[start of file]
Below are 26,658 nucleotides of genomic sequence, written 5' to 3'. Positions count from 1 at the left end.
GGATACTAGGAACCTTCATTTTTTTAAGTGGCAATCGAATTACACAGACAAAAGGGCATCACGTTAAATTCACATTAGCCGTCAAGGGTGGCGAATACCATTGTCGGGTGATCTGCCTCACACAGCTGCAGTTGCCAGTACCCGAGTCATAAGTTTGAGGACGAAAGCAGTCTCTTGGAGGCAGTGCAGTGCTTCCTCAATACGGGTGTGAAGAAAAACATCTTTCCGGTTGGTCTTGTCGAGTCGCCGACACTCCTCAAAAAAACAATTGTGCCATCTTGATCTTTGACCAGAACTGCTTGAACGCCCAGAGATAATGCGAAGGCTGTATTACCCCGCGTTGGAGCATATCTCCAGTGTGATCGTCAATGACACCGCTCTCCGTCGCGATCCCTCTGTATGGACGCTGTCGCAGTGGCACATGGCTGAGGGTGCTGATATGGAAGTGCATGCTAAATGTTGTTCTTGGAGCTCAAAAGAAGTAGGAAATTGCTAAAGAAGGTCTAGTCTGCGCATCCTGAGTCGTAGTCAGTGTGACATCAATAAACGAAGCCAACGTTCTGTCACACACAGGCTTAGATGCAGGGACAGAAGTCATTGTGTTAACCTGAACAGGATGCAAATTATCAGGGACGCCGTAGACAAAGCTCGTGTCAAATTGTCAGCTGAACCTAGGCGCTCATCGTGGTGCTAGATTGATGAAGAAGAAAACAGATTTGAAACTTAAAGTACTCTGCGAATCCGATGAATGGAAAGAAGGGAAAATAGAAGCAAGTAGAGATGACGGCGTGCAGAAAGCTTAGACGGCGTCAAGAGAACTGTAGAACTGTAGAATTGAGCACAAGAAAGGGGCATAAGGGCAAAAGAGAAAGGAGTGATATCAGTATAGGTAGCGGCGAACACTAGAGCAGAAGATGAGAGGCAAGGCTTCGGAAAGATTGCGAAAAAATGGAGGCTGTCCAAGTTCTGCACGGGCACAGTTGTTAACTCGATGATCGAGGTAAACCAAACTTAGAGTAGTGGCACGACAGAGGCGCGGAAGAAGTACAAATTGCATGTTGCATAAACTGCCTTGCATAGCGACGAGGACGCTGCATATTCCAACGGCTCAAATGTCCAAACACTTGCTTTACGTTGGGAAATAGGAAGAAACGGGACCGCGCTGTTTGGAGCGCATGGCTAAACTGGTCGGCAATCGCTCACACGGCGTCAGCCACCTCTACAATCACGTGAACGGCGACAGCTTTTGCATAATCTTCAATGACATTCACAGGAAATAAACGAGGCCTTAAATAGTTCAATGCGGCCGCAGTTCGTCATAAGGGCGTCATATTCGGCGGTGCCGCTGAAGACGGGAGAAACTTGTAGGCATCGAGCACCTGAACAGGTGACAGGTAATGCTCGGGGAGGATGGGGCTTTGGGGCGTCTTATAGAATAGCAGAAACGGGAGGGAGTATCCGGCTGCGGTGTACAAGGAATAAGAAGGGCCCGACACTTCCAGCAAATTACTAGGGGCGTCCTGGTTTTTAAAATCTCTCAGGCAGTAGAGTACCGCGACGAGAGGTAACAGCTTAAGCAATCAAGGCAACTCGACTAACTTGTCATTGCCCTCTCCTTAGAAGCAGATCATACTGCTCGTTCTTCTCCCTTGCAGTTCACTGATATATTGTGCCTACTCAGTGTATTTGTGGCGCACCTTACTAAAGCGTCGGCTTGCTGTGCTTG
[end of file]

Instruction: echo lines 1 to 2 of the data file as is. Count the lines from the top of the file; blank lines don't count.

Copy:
Below are 26,658 nucleotides of genomic sequence, written 5' to 3'. Positions count from 1 at the left end.
GGATACTAGGAACCTTCATTTTTTTAAGTGGCAATCGAATTACACAGACAAAAGGGCATCACGTTAAATTCACATTAGCCGTCAAGGGTGGCGAATACCATTGTCGGGTGATCTGCCTCACACAGCTGCAGTTGCCAGTACCCGAGTCATAAGTTTGAGGACGAAAGCAGTCTCTTGGAGGCAGTGCAGTGCTTCCTCAATACGGGTGTGAAGAAAAACATCTTTCCGGTTGGTCTTGTCGAGTCGCCGACACTCCTCAAAAAAACAATTGTGCCATCTTGATCTTTGACCAGAACTGCTTGAACGCCCAGAGATAATGCGAAGGCTGTATTACCCCGCGTTGGAGCATATCTCCAGTGTGATCGTCAATGACACCGCTCTCCGTCGCGATCCCTCTGTATGGACGCTGTCGCAGTGGCACATGGCTGAGGGTGCTGATATGGAAGTGCATGCTAAATGTTGTTCTTGGAGCTCAAAAGAAGTAGGAAATTGCTAAAGAAGGTCTAGTCTGCGCATCCTGAGTCGTAGTCAGTGTGACATCAATAAACGAAGCCAACGTTCTGTCACACACAGGCTTAGATGCAGGGACAGAAGTCATTGTGTTAACCTGAACAGGATGCAAATTATCAGGGACGCCGTAGACAAAGCTCGTGTCAAATTGTCAGCTGAACCTAGGCGCTCATCGTGGTGCTAGATTGATGAAGAAGAAAACAGATTTGAAACTTAAAGTACTCTGCGAATCCGATGAATGGAAAGAAGGGAAAATAGAAGCAAGTAGAGATGACGGCGTGCAGAAAGCTTAGACGGCGTCAAGAGAACTGTAGAACTGTAGAATTGAGCACAAGAAAGGGGCATAAGGGCAAAAGAGAAAGGAGTGATATCAGTATAGGTAGCGGCGAACACTAGAGCAGAAGATGAGAGGCAAGGCTTCGGAAAGATTGCGAAAAAATGGAGGCTGTCCAAGTTCTGCACGGGCACAGTTGTTAACTCGATGATCGAGGTAAACCAAACTTAGAGTAGTGGCACGACAGAGGCGCGGAAGAAGTACAAATTGCATGTTGCATAAACTGCCTTGCATAGCGACGAGGACGCTGCATATTCCAACGGCTCAAATGTCCAAACACTTGCTTTACGTTGGGAAATAGGAAGAAACGGGACCGCGCTGTTTGGAGCGCATGGCTAAACTGGTCGGCAATCGCTCACACGGCGTCAGCCACCTCTACAATCACGTGAACGGCGACAGCTTTTGCATAATCTTCAATGACATTCACAGGAAATAAACGAGGCCTTAAATAGTTCAATGCGGCCGCAGTTCGTCATAAGGGCGTCATATTCGGCGGTGCCGCTGAAGACGGGAGAAACTTGTAGGCATCGAGCACCTGAACAGGTGACAGGTAATGCTCGGGGAGGATGGGGCTTTGGGGCGTCTTATAGAATAGCAGAAACGGGAGGGAGTATCCGGCTGCGGTGTACAAGGAATAAGAAGGGCCCGACACTTCCAGCAAATTACTAGGGGCGTCCTGGTTTTTAAAATCTCTCAGGCAGTAGAGTACCGCGACGAGAGGTAACAGCTTAAGCAATCAAGGCAACTCGACTAACTTGTCATTGCCCTCTCCTTAGAAGCAGATCATACTGCTCGTTCTTCTCCCTTGCAGTTCACTGATATATTGTGCCTACTCAGTGTATTTGTGGCGCACCTTACTAAAGCGTCGGCTTGCTGTGCTTG